OPEC+ Can Manage 2019, but Maybe Not 2020
Weak demand and soft crude oil prices mean that early next week the OPEC+ countries should extend their production restraint another six months. They will be rewarded with higher crude oil prices (unless the trade dispute significantly worsens, or further chaos comes out of the G20 meeting). It would be in the best interests of the group to extend this production restraint again in six months, as the call on OPEC falls further in 2020. But it will be harder to do so because, ceteris paribus, oil prices will be higher, and some of the current overcompliance will be gone, and some undercompliance will have set in. That does not bode well for agreeing to another extension. This will eventually put downward pressure on prices, even with the distillate demand requirements that accompany the IMO.
The End-Use Consumption Picture is Bleak
Each month, new final (or close to final) data for 2018 oil demand becomes available and reinforces our view that global oil demand had a hard landing last year. Falling naphtha and fuel oil demand, lower direct burn of crude in Saudi Arabia and weak gasoline and diesel demand growth led to annual growth in global consumption of just less than 600,000 b/d with another 120,000 of strategic stocking (remember US SPR stocks fell even as Chinese stocks continued growing), yielding total growth of roughly 700,000 b/d in 2018. This is an impressive deceleration from 2017’s 1.6 million b/d of growth. Demand continues to be weak with our projections for 2019 growth at about 800,000 b/d of consumption and another 200,000 b/d of strategic stocking for a grand total of 1.0 million b/d. For the sake of comparison, the IEA has 2018 and 2019 growth still at 1.2 million b/d.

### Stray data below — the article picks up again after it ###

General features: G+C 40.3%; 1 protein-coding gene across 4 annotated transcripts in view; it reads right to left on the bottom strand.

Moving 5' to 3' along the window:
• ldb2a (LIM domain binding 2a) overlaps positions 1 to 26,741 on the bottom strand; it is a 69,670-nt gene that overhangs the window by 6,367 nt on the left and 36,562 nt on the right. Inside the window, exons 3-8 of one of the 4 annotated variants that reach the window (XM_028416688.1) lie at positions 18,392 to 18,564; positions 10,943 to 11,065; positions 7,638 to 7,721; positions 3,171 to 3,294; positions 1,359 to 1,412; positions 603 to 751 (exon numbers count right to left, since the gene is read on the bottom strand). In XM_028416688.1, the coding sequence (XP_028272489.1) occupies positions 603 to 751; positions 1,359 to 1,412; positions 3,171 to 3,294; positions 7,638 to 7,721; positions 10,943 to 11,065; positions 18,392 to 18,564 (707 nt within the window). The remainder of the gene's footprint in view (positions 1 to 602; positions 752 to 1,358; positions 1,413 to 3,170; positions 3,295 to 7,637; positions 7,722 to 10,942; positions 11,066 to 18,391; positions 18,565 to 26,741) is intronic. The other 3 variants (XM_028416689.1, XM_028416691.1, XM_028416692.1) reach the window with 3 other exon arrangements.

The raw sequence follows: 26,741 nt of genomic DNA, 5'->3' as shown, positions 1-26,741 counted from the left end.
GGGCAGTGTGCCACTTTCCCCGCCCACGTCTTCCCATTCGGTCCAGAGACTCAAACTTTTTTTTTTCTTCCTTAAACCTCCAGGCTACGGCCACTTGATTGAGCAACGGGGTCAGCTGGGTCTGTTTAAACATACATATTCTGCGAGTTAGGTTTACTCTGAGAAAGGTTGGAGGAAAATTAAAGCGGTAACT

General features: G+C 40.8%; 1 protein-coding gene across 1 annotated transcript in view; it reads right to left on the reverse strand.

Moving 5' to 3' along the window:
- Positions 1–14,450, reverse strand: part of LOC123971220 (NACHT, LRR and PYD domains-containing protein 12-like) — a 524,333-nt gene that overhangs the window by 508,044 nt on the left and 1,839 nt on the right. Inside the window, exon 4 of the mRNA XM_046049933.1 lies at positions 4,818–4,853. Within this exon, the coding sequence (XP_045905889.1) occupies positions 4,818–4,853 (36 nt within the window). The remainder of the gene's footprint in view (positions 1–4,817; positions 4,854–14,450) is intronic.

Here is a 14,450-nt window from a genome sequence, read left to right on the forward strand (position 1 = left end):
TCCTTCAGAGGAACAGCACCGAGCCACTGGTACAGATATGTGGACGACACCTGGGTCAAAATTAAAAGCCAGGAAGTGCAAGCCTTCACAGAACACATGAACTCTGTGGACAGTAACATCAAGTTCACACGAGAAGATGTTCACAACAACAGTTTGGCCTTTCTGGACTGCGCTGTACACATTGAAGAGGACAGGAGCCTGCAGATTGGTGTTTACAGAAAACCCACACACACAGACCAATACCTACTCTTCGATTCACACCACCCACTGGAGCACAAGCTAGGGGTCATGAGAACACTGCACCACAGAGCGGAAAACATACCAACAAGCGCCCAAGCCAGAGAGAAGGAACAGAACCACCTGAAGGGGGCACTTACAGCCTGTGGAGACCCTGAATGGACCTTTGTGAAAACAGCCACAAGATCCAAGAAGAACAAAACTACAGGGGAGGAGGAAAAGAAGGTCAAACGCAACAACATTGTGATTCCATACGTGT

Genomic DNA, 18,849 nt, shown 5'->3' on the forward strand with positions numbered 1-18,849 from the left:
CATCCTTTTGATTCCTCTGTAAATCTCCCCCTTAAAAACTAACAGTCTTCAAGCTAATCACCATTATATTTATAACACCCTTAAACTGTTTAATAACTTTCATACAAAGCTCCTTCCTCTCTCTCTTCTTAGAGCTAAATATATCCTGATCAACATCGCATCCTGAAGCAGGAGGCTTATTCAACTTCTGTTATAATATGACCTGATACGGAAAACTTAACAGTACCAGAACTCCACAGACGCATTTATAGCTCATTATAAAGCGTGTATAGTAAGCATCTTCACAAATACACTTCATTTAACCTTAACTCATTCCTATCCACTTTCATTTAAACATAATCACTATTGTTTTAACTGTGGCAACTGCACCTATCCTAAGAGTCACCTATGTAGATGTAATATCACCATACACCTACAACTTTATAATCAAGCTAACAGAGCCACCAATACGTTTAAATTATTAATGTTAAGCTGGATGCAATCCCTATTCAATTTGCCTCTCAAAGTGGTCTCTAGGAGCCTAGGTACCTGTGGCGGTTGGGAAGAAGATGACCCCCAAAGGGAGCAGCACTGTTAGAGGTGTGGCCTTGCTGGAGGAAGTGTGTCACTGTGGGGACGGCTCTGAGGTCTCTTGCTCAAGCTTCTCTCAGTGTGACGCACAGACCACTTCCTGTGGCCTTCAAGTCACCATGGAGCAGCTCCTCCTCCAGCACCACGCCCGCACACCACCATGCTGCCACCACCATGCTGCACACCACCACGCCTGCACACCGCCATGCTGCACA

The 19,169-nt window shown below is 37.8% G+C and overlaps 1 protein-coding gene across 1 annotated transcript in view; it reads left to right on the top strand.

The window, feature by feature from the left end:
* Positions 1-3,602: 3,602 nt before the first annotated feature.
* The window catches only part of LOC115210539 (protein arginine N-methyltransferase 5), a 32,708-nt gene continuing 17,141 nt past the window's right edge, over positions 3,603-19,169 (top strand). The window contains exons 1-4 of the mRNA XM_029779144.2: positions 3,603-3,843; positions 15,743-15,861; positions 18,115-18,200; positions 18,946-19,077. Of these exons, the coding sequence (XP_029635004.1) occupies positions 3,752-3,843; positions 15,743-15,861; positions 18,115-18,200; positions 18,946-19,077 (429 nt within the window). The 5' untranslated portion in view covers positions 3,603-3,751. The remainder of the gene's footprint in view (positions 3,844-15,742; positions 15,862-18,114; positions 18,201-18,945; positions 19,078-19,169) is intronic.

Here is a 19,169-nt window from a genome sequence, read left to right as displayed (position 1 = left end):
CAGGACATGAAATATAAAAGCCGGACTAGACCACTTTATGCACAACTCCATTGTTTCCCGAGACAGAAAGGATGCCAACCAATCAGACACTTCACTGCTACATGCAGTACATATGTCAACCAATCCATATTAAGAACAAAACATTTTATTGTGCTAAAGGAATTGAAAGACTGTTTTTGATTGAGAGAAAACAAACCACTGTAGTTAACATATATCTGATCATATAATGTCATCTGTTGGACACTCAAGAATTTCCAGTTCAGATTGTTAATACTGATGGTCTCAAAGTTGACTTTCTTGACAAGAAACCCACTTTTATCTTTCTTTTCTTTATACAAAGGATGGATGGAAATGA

One of the key differences between ESAI Energy and the IEA is how we handle Chinese demand in 2018. The IEA relies primarily on total apparent demand. That means the tremendous growth in Chinese crude oil imports at the end of the year are measured as consumption in the IEA’s “other” category. In our numbers we tally consumption by product. That approach yields a much lower total products demand growth based on gasoline, lpg, naphtha, jet kero, diesel, fuel oil, bunker and ethane consumption. The imported crude that has not been run in refineries cannot all be counted as “other” demand. Some can be counted as strategic stocking demand, but some also went into the operating inventories of the Chinese oil industry. Operating inventories have had to go up as China has added refining capacity (i.e. if you hold 14 days of inventory at your refinery and the refinery’s capacity goes up by 200,000 b/d, then you must hold an additional 2.8 million barrels of operating inventory). That is a permanent change in inventory-holding. That crude will not be refined (if is it must be replaced quickly), so it does not serve as a measure of underlying consumption.
What Has Happened in China?